These two Indian statues appear to be wood carvings. They are also located at the Shoshone Ice Caves. [map]

Chief Pocatello
Pocatello, ID
Sioux Lookout
North Platte, NE
The Chief Pocatello sculpture was created by J.D. Adcox and installed in 2008. For more, see this website. [map]

This eight-foot-tall Sioux Lookout sculpture was created by Ervin Goeller in 1931. It was originally located on top the actual Sioux Lookout hill outside of town. The sculpture was vandalized many times over the years before being moved to this courthouse location in 2000. [map]

Standing Brave
Big Cabin, OK
The Standing Brave statue is 46 feet tall and installed on a five-foot-tall base. It was built by Wade Leslie from 2000-2001. The statue is located in front of the Big Cabin Travel Plaza. [map]

Oak Lawn, IL
This Indian statue is believed to be the world's largest cigar store Indian. The 26.5-foot-tall fiberglass Indian holds a bundle of cigars in his left hand. The statue was apparently modeled after the Cigar Store Indians described directly above. It was built by Creative Display in 1980 for Cook County Cigar. It was the only one produced and the owner ensured that the mold was broken. In 1998, the cigar store went out of business and the owner of the Cardinal Liquor store bought the statue and moved it to his store. In 2000, the store moved to the building next door. The statue was moved again at that point. These photos are from 2006. In 2015, the statue was restored. For more, see this website. [map]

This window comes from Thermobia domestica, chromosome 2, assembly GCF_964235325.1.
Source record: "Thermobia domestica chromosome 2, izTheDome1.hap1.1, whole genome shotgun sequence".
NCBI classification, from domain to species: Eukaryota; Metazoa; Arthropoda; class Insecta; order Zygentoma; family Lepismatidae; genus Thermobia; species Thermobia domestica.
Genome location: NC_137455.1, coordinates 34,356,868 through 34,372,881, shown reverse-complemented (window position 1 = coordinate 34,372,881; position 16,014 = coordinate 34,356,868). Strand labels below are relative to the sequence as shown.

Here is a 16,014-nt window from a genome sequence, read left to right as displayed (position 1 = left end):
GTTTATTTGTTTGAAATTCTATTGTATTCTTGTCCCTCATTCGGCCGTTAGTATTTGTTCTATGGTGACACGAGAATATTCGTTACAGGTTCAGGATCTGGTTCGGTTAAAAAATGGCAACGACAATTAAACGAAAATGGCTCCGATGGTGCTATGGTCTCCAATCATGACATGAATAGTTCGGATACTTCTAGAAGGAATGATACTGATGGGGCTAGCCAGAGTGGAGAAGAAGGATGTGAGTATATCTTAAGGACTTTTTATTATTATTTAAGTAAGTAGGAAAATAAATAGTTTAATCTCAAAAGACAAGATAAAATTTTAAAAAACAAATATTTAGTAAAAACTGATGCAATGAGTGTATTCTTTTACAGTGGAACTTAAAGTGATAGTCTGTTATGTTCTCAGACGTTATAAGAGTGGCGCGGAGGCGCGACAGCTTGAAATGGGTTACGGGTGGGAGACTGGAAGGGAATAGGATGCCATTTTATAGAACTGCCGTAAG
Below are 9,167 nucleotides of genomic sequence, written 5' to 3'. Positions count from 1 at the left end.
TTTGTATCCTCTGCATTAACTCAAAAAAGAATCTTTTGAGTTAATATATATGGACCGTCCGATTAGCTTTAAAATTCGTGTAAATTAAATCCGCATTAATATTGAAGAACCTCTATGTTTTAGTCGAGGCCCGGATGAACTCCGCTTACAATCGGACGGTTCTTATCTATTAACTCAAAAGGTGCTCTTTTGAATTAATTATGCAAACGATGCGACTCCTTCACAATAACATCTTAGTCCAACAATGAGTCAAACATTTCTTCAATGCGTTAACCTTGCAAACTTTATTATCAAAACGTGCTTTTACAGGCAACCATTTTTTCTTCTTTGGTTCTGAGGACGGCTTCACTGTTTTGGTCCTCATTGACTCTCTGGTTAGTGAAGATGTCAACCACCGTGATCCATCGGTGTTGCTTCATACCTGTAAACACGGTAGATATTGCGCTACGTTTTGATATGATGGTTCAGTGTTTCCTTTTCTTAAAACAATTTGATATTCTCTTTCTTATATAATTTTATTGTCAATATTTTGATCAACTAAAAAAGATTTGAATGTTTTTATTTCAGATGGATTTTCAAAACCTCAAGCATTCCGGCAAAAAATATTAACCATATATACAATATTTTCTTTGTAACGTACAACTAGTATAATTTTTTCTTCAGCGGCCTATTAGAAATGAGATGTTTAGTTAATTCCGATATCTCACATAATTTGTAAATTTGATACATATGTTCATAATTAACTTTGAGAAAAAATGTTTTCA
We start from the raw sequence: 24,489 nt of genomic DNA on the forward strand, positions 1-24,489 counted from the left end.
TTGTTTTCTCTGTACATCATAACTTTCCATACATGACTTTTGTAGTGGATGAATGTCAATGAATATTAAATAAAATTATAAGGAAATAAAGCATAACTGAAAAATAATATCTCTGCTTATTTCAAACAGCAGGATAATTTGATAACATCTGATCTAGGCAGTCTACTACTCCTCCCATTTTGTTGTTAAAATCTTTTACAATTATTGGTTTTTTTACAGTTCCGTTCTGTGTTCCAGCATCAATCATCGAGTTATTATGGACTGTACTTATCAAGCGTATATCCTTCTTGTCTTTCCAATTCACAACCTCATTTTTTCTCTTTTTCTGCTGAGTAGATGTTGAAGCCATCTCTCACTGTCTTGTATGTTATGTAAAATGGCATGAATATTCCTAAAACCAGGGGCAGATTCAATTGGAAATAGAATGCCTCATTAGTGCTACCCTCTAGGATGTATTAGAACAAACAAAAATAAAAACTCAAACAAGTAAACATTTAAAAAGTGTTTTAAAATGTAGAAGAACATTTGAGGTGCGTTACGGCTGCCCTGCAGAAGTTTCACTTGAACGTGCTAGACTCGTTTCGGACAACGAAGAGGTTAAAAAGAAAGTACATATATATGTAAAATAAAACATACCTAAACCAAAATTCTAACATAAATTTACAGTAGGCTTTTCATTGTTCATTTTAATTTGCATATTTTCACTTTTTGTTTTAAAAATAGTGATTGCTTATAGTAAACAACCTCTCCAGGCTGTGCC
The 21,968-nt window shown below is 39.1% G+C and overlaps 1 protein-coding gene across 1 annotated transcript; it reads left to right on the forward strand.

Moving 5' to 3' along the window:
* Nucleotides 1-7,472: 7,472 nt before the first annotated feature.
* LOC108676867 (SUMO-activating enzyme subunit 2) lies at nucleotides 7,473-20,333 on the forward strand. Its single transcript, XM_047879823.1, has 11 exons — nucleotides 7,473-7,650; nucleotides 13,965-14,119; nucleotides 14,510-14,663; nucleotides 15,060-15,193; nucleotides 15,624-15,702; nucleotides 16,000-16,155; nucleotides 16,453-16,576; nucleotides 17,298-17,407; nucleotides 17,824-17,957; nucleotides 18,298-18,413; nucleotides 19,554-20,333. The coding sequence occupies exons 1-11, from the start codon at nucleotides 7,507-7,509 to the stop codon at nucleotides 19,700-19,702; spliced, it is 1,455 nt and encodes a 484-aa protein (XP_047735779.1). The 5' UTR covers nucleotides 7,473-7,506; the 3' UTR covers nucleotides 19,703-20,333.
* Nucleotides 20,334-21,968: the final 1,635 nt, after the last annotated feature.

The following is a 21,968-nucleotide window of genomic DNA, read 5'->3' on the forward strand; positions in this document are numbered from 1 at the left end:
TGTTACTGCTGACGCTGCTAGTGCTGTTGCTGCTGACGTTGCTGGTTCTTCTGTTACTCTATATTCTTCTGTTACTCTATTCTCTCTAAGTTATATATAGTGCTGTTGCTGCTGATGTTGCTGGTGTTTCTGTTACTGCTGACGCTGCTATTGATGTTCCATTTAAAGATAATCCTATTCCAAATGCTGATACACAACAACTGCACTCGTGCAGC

Barnsdall, OK
New Orleans, LA
College Park, GA
Monrovia, CA
Snohomish, WA
Indian [gone]
Beaver, UT

Indian [gone]
Palm Springs, CA
Indian [gone]
San Diego, CA
Indian [gone]
San Diego, CA
Merced, CA
Kissimmee, FL
The Indian statue in Barnsdall is installed in front of Jack's Place which was a private collection of gas station signs, pumps, etc. The statue is about five feet tall. I have no idea how old it is or where it was originally located. While the statue appears to be carved from wood, it is made of concrete or plaster. These statues were mass-produced. The Indians hold bundles of cigars in their left hands. In 2016, all of the signs and items were removed from the building but the Indian remained. [map]

The Indian in New Orleans in installed inside the Voodoo Mart liquor store.

The Indian in College Park is installed in front of the El Jefe Cigar Co. which opened in 2021. [map]

The Indian in Monrovia is identical to the one in College Park. It is located at the Aztec Cigars & Lounge which opened in 2019. [map]

The Indian in Snohomish is located at Maltby Antiques.

The Indian in Beaver was installed in front of the Turquoise Chief Trading Post. By 2023, the store and the statue were gone.

The Indian in Palm Springs was identical to the one in Barnsdall but with a different paint job. It was located in front of the Cigar Imports store. The store was closed by 2019 and the statue was gone.

The first Indian in San Diego shown above was another example of these statues. This one was located in front of San Diego Pawn. This photo is from 2014. The statue was gone by 2015. For more, see this website.

The second Indian in San Diego shown above was a different style from the first. It had been installed in front of the Cave of Wonders gift shop since around 2016. In 2022, the building was demolished and the statue was gone.

The Indian in Merced is located inside Marie's Mexican Kitchen. It is similar to the statues shown on the left above. It may be made from wood rather than fiberglass.

The Indian in Kissimmee has stood in front of Old Town Leather since at least 2009. [map]

More Cigar Store Indians:
Miami, FL
Cambridge, MA
Cedarburg, WI
Toronto, ON